A Review of “Finding Meaning in the Second Half of Life” by James Hollis

James Hollis has profoundly shaped my thinking. He has helped me along the process of waking up, becoming more self-aware, and asking difficult questions of myself. Hollis is a wise man who combines Jungian psychology with a deep focus on meaning. His writing is engaging, insightful, and comes from the depths. His books are not for the faint of heart. My wife complains, I read a few pages of Hollis and I have to go think about it for a few days. Yep. That’s the idea. Gold needs to be unearthed, and it takes intention, work, active reflection and commitment to go in deep to fully soak in all Hollis has to offer. He can use unique words at times, which I do find frustrating, but it is also an invitation to learn, explore, be curious and expand one’s thinking.

Finding Meaning in the Second Half of Life is one of my favourite Hollis books. This book integrates works from his other books. This book invites the reader to ask deep questions of themselves: What has brought you to this point in your life? What forces have shaped you, perhaps diverted you, wounded and distorted you, what forces perhaps supported you, and are still at work within you whether you acknowledge them or not? (p.18). These questions require deep self-reflection. They are often the work of therapy – becoming more conscious, self-aware, and more mindful of one’s patterns. Sometimes the answers to these questions stir shame or frustration, but often in waking up, a new freedom is found, a new level of wisdom.

None of us escapes life unscathed. Certainly by mid-life most or all of us have battle wounds – failures, hurts, betrayals, mistakes, scars. How do we learn from these? What wisdom can we gain to grow, heal, and find a path to new choices, creativity and connection? What changes might be required of us if we become more self-aware? What responsibility may come with new psychological freedom and insight?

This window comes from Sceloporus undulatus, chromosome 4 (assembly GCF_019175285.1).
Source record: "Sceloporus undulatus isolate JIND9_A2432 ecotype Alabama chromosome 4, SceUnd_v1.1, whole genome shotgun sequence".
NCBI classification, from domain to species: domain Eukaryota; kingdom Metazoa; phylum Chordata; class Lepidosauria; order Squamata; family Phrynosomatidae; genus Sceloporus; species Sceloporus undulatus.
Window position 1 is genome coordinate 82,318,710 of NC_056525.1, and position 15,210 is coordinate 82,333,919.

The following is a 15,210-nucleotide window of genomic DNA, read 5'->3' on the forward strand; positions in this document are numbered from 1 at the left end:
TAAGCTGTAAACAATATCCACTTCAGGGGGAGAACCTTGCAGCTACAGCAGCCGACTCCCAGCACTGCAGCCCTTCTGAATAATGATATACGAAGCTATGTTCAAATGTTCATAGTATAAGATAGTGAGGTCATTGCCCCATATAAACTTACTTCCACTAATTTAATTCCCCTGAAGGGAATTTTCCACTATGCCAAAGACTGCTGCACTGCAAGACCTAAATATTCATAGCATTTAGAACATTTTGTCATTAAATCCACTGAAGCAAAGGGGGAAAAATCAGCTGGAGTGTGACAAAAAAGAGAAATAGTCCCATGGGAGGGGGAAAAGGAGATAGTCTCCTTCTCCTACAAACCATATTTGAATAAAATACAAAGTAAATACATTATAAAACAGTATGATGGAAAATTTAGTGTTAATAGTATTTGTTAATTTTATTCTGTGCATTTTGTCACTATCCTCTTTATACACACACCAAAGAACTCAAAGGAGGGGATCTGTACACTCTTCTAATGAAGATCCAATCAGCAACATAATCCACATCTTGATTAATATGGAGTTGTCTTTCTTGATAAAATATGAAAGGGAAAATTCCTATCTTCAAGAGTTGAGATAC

What brings most people into my office? Usually some degree of distress in their relationships – both at home, and work. I find many people want quick fixes – tell me what to do to fix this, and quick! They want the gold, but not to dig for it, to mine for it. It is not easy to look deep inside themselves and explore what factors have led them to this place in their life, and career. Often they are struggling with the difficult realities of their life, and difficult dynamics in their relationships. Very often I find my role is to encourage people – to find the courage to have a difficult conversation, to be deeply honest with themselves, or to make courageous decisions – to change careers, or relationships. No relationship or career is perfect. When to leave, when to stay, when to have a difficult conversation? What is my role in this dynamic, what patterns do I find myself repeating, how can I learn from this situation to grow and work through whatever challenges I face with integrity, wisdom and kindness?

Hollis does not give us all the answers for our lives, but he invites deep and meaningful questions that call us to grow, self-reflect and take more and more responsibility for our lives. It is a great privilege to work with people in my practice who are practicing courage and doing their work to become wiser, stronger and kinder human beings.